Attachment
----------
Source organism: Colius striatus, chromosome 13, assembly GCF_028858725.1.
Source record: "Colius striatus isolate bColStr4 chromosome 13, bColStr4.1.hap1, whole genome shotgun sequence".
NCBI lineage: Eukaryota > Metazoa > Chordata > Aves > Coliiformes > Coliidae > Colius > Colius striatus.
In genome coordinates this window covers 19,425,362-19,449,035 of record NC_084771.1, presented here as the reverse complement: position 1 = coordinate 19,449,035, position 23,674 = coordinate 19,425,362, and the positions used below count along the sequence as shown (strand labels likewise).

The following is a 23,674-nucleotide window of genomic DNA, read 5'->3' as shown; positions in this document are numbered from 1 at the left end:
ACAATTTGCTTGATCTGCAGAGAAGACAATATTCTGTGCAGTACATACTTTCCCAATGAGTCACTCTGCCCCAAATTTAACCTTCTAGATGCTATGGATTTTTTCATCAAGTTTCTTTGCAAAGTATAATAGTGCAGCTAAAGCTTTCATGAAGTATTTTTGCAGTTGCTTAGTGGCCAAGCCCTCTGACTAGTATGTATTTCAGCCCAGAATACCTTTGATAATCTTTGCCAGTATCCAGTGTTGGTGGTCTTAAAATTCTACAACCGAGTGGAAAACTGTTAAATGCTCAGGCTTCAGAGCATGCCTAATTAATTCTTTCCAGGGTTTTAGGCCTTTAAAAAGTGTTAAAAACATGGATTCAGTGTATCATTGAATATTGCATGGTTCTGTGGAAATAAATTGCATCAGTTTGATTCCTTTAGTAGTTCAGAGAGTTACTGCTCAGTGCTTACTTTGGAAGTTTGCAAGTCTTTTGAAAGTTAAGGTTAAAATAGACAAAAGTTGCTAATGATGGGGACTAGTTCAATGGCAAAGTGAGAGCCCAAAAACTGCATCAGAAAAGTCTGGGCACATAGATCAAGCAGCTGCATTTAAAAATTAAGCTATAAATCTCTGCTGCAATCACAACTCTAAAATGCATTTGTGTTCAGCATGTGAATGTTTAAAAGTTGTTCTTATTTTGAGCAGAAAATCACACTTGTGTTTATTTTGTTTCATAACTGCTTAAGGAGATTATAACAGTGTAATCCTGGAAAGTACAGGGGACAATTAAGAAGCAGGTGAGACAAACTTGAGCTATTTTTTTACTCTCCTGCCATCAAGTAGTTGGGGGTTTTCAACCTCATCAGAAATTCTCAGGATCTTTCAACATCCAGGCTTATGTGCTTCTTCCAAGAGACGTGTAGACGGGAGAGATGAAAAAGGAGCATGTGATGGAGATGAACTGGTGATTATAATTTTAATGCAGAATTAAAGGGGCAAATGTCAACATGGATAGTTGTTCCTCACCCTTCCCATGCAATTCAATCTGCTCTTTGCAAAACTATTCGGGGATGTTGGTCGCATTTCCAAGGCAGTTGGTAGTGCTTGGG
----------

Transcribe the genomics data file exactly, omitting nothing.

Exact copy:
Source organism: Colius striatus, chromosome 13, assembly GCF_028858725.1.
Source record: "Colius striatus isolate bColStr4 chromosome 13, bColStr4.1.hap1, whole genome shotgun sequence".
NCBI lineage: Eukaryota > Metazoa > Chordata > Aves > Coliiformes > Coliidae > Colius > Colius striatus.
In genome coordinates this window covers 19,425,362-19,449,035 of record NC_084771.1, presented here as the reverse complement: position 1 = coordinate 19,449,035, position 23,674 = coordinate 19,425,362, and the positions used below count along the sequence as shown (strand labels likewise).

The following is a 23,674-nucleotide window of genomic DNA, read 5'->3' as shown; positions in this document are numbered from 1 at the left end:
ACAATTTGCTTGATCTGCAGAGAAGACAATATTCTGTGCAGTACATACTTTCCCAATGAGTCACTCTGCCCCAAATTTAACCTTCTAGATGCTATGGATTTTTTCATCAAGTTTCTTTGCAAAGTATAATAGTGCAGCTAAAGCTTTCATGAAGTATTTTTGCAGTTGCTTAGTGGCCAAGCCCTCTGACTAGTATGTATTTCAGCCCAGAATACCTTTGATAATCTTTGCCAGTATCCAGTGTTGGTGGTCTTAAAATTCTACAACCGAGTGGAAAACTGTTAAATGCTCAGGCTTCAGAGCATGCCTAATTAATTCTTTCCAGGGTTTTAGGCCTTTAAAAAGTGTTAAAAACATGGATTCAGTGTATCATTGAATATTGCATGGTTCTGTGGAAATAAATTGCATCAGTTTGATTCCTTTAGTAGTTCAGAGAGTTACTGCTCAGTGCTTACTTTGGAAGTTTGCAAGTCTTTTGAAAGTTAAGGTTAAAATAGACAAAAGTTGCTAATGATGGGGACTAGTTCAATGGCAAAGTGAGAGCCCAAAAACTGCATCAGAAAAGTCTGGGCACATAGATCAAGCAGCTGCATTTAAAAATTAAGCTATAAATCTCTGCTGCAATCACAACTCTAAAATGCATTTGTGTTCAGCATGTGAATGTTTAAAAGTTGTTCTTATTTTGAGCAGAAAATCACACTTGTGTTTATTTTGTTTCATAACTGCTTAAGGAGATTATAACAGTGTAATCCTGGAAAGTACAGGGGACAATTAAGAAGCAGGTGAGACAAACTTGAGCTATTTTTTTACTCTCCTGCCATCAAGTAGTTGGGGGTTTTCAACCTCATCAGAAATTCTCAGGATCTTTCAACATCCAGGCTTATGTGCTTCTTCCAAGAGACGTGTAGACGGGAGAGATGAAAAAGGAGCATGTGATGGAGATGAACTGGTGATTATAATTTTAATGCAGAATTAAAGGGGCAAATGTCAACATGGATAGTTGTTCCTCACCCTTCCCATGCAATTCAATCTGCTCTTTGCAAAACTATTCGGGGATGTTGGTCGCATTTCCAAGGCAGTTGGTAGTGCTTGGG